Features Music Music History: I Was A Teenage Headbanger (II)

Music: Music History: I Was A Teenage Headbanger (II)

This also began my foray into Heavy Metal fashion sense (or lack thereof). Long hair, studded wristbands, the whole she-bang(er). I would wake up each day and ask myself "What would Lars Ulrich wear?" Who knew that someday it'd be Armani? Needless to say, that kind of expressionism was frowned upon back then and I was harassed on a daily basis. "A- Ha!" thought I, "when I do my speech in class about the PMRC and their insidious plot to take over the world with the strains of Twisted Sister's 'You Can't Stop Rock 'n Roll' as the background score, they'll have to respect me". Yeah right. I was still a loser. More so. More torment. More ridicule.

Twitchy (Ritchie) didn't have it much better (see DK's 'In Sight'). With all the shit we put up with back then, he still didn't conform half as much as I did, and I always admired the hell out of him for it, even though I think he wishes he did things differently.

It was about this time that I turned to thievery. Petty theft, shoplifting and the like. Make no mistake - I'm a man with many, many regrets, but there is no period in my entire life where I have been more ashamed of myself and my actions. Not surprisingly, my parents were unsupportive in my entrepreneurial endeavours, and unable to find an alternative reason - my mother blamed the music I listened to, which by that time included such parental favourites as Venom, Slayer and Mercyful Fate. She felt helpless. My mother was not one to ever look for a scapegoat when it came to parenting, but the selfish little bastard I had become had made her exhaust all reasonable options. Of course it wasn't the music, but desperate times calls for desperate measures, no?

In retrospect â?? I have no idea why I did stupid shit like that. I suppose I felt helpless too. I felt trapped. I guess I've never liked to be pigeonholed, so when people thought of me as a good boy, I had to prove them wrong. There's still times I think they're wrong, but that's a whole other story. I digress....

My mother sent my brother down to my room to confiscate any albums deemed Satanic. Being a devout Catholic, she felt religion usually dictated decision-making abilities rather than individual will. I've always found it to be the chicken and the egg argument, but what do I know? I do know this musical influence notion was only half-hearted, as she knew that I knew where she kept the albums, but turned a blind eye. Giving me more credit than I ever gave myself, she figured/hoped it was just a phase that I was going through, and I'd get my shit together soon enough. She was right, and I soon became a productive member of society once more.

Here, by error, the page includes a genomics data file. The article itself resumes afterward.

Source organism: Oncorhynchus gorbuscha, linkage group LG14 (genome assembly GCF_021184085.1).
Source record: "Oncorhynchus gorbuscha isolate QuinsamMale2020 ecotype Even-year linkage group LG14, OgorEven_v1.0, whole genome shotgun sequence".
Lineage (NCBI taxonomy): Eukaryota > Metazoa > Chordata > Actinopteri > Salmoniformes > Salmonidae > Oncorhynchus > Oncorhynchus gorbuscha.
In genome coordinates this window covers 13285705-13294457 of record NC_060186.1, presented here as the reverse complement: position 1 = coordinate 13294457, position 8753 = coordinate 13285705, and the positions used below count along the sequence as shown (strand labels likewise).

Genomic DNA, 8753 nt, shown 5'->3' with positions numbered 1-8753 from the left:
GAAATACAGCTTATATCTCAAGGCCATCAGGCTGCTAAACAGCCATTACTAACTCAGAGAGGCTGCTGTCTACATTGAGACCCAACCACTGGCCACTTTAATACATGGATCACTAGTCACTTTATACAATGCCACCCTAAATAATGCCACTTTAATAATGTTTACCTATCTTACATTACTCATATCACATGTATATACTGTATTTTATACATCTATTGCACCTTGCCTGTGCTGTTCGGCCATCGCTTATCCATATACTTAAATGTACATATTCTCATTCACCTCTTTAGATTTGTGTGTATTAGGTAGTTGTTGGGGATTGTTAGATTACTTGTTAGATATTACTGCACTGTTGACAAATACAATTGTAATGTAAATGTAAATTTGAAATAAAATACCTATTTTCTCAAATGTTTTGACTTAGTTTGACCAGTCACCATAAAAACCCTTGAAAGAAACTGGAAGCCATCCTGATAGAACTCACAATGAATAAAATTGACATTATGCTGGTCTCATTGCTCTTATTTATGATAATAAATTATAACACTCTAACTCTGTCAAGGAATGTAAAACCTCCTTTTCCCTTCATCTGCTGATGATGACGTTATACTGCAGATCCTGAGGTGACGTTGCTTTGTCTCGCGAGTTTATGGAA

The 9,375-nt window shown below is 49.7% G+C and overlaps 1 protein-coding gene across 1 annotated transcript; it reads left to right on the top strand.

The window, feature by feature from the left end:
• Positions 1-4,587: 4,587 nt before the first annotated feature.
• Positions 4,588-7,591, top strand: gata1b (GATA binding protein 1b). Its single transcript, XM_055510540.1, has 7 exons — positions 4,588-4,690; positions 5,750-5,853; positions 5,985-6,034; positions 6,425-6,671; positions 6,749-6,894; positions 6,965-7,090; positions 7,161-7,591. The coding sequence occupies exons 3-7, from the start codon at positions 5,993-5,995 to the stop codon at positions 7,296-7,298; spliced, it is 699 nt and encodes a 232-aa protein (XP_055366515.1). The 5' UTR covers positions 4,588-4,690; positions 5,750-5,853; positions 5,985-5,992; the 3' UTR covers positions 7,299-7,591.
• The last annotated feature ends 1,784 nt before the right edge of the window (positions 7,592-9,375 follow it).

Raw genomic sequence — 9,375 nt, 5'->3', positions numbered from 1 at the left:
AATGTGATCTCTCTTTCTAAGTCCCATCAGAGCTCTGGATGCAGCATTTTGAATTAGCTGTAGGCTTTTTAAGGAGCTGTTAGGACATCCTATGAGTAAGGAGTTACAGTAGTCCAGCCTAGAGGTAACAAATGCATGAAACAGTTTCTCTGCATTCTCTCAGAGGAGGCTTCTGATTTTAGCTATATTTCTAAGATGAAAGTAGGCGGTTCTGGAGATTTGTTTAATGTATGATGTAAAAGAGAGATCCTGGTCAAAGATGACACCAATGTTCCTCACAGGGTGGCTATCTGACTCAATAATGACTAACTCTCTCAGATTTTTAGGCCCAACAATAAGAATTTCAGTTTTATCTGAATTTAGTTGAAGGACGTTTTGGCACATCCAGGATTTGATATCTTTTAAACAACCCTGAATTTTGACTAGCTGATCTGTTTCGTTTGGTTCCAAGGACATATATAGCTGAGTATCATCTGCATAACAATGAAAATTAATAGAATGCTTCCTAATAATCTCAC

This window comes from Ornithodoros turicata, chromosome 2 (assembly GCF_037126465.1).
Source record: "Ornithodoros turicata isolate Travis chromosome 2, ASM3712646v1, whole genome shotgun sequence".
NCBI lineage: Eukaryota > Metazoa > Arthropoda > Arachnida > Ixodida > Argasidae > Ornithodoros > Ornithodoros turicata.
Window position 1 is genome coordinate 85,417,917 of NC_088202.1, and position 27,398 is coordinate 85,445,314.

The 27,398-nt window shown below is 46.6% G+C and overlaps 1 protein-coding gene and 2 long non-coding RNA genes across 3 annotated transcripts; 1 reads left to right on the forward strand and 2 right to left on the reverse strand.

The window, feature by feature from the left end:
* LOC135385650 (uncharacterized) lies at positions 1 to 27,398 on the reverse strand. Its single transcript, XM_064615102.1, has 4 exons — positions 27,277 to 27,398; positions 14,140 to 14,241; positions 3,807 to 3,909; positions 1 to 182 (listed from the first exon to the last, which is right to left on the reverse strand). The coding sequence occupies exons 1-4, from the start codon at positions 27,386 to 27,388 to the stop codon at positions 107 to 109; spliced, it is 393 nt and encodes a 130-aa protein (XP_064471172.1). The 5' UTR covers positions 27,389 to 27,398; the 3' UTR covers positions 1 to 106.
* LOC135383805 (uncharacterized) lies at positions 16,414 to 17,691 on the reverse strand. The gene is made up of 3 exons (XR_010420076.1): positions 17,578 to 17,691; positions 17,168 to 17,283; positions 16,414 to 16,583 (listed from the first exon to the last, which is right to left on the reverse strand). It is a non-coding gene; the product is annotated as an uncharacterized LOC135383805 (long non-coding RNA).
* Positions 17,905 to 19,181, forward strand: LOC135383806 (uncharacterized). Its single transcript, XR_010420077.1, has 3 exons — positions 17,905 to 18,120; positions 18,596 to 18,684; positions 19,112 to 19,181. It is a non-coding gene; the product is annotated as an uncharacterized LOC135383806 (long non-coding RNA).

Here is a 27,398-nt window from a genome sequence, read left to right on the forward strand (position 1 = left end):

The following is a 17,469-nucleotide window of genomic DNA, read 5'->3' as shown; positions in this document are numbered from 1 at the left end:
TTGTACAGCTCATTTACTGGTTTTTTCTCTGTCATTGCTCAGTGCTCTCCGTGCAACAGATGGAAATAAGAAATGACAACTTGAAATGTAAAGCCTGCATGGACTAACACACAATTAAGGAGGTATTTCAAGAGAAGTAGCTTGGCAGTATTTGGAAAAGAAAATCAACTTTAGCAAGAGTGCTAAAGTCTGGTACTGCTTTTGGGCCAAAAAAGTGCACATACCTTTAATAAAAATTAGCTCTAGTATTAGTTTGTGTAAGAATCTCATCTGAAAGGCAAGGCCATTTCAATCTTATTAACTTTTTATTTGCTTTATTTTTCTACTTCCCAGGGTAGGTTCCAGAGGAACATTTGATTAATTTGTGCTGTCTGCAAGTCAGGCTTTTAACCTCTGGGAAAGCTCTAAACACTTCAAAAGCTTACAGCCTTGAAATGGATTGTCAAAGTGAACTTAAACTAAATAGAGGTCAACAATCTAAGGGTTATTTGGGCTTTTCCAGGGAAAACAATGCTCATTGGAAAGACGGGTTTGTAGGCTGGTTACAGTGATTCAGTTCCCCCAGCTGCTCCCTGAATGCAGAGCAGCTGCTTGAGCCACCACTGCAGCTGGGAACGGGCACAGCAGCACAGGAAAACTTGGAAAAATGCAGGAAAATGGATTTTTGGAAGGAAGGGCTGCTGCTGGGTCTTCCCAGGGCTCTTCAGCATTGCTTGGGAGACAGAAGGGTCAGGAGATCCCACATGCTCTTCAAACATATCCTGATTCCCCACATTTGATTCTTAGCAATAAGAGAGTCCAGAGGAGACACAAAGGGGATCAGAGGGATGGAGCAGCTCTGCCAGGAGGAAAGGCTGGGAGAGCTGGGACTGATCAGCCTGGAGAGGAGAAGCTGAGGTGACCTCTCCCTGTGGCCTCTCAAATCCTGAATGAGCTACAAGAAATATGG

Somewhere in all this angst, was punk. I knew of it. I knew there was an ideology to go with the music, but it seemed like a lot of work. I was young. I was self-absorbed. Ideology would surely fuck that up. It took years before I truly understood the nature of the punk ethos, and it wasn't until then that I appreciated it. Twitch caught on long before I did. I was too busy looking at James Hetfield's bitchen hair to notice the Misfits shirts he wore. So, I was familiar with punk music, but I was too distracted by production value to really notice.

That's not so much the case anymore. Now that I'm a mature, enlightened individual I understand the nature of such things. I have one criteria for music I listen to: do I like it? As the unlucky few that know me would surely tell you, I have 'music' in my collection that clearly has not been made for human consumption, but fuck it. I like it. If other people don't, that's really not important, is it? After all, it's only music.

Part III: Seminal Moments In History

"Sep. 15, 1994 "Waiting with my friend and numerous other strangers at a side entrance so my friend can get Tori Amos' autograph. She comes out, sees me - walks over and hugs me saying "Big guys always get hugs", gets in her limo, and drives off. I'm hated by all in attendance. I tell everyone else I banged her."

Words: Kevin Fitzpatrick

Graphics: Matt

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Words by Kevin Fitzpatrick on Oct. 16, 2010, 11:05 a.m.

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Posted by Kevin Fitzpatrick on Oct. 16, 2010, 11:05 a.m.

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